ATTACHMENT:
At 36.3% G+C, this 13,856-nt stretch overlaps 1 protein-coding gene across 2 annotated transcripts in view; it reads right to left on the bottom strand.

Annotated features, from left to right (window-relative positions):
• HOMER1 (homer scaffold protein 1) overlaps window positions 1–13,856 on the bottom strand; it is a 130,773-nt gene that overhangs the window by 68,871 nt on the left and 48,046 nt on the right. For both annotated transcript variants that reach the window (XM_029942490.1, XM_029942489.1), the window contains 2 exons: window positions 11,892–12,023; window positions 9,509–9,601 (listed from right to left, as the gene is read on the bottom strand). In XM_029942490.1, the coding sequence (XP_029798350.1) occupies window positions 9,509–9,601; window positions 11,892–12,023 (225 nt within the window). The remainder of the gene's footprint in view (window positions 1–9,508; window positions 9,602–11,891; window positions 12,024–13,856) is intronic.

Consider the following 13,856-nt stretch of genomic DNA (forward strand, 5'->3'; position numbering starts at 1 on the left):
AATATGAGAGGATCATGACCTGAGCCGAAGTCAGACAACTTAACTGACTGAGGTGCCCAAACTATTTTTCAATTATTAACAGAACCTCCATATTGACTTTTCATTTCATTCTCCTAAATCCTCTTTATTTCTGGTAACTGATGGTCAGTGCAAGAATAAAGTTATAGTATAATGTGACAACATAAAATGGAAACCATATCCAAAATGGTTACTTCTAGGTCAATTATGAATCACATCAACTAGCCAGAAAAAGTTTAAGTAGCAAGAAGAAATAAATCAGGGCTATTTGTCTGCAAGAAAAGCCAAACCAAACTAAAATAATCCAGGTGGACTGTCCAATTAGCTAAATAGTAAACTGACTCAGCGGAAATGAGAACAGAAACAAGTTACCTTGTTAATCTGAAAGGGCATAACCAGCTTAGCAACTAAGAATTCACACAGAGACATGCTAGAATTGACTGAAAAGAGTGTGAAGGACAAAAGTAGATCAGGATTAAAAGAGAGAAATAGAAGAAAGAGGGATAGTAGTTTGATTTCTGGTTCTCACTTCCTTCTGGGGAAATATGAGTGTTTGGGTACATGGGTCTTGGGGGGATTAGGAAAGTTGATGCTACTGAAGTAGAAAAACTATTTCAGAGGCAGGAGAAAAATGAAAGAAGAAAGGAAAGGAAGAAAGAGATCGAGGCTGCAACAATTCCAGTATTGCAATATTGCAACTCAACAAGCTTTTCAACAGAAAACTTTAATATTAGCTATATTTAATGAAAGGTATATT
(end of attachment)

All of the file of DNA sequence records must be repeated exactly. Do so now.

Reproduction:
At 36.3% G+C, this 13,856-nt stretch overlaps 1 protein-coding gene across 2 annotated transcripts in view; it reads right to left on the bottom strand.

Annotated features, from left to right (window-relative positions):
• HOMER1 (homer scaffold protein 1) overlaps window positions 1–13,856 on the bottom strand; it is a 130,773-nt gene that overhangs the window by 68,871 nt on the left and 48,046 nt on the right. For both annotated transcript variants that reach the window (XM_029942490.1, XM_029942489.1), the window contains 2 exons: window positions 11,892–12,023; window positions 9,509–9,601 (listed from right to left, as the gene is read on the bottom strand). In XM_029942490.1, the coding sequence (XP_029798350.1) occupies window positions 9,509–9,601; window positions 11,892–12,023 (225 nt within the window). The remainder of the gene's footprint in view (window positions 1–9,508; window positions 9,602–11,891; window positions 12,024–13,856) is intronic.

Consider the following 13,856-nt stretch of genomic DNA (forward strand, 5'->3'; position numbering starts at 1 on the left):
AATATGAGAGGATCATGACCTGAGCCGAAGTCAGACAACTTAACTGACTGAGGTGCCCAAACTATTTTTCAATTATTAACAGAACCTCCATATTGACTTTTCATTTCATTCTCCTAAATCCTCTTTATTTCTGGTAACTGATGGTCAGTGCAAGAATAAAGTTATAGTATAATGTGACAACATAAAATGGAAACCATATCCAAAATGGTTACTTCTAGGTCAATTATGAATCACATCAACTAGCCAGAAAAAGTTTAAGTAGCAAGAAGAAATAAATCAGGGCTATTTGTCTGCAAGAAAAGCCAAACCAAACTAAAATAATCCAGGTGGACTGTCCAATTAGCTAAATAGTAAACTGACTCAGCGGAAATGAGAACAGAAACAAGTTACCTTGTTAATCTGAAAGGGCATAACCAGCTTAGCAACTAAGAATTCACACAGAGACATGCTAGAATTGACTGAAAAGAGTGTGAAGGACAAAAGTAGATCAGGATTAAAAGAGAGAAATAGAAGAAAGAGGGATAGTAGTTTGATTTCTGGTTCTCACTTCCTTCTGGGGAAATATGAGTGTTTGGGTACATGGGTCTTGGGGGGATTAGGAAAGTTGATGCTACTGAAGTAGAAAAACTATTTCAGAGGCAGGAGAAAAATGAAAGAAGAAAGGAAAGGAAGAAAGAGATCGAGGCTGCAACAATTCCAGTATTGCAATATTGCAACTCAACAAGCTTTTCAACAGAAAACTTTAATATTAGCTATATTTAATGAAAGGTATATT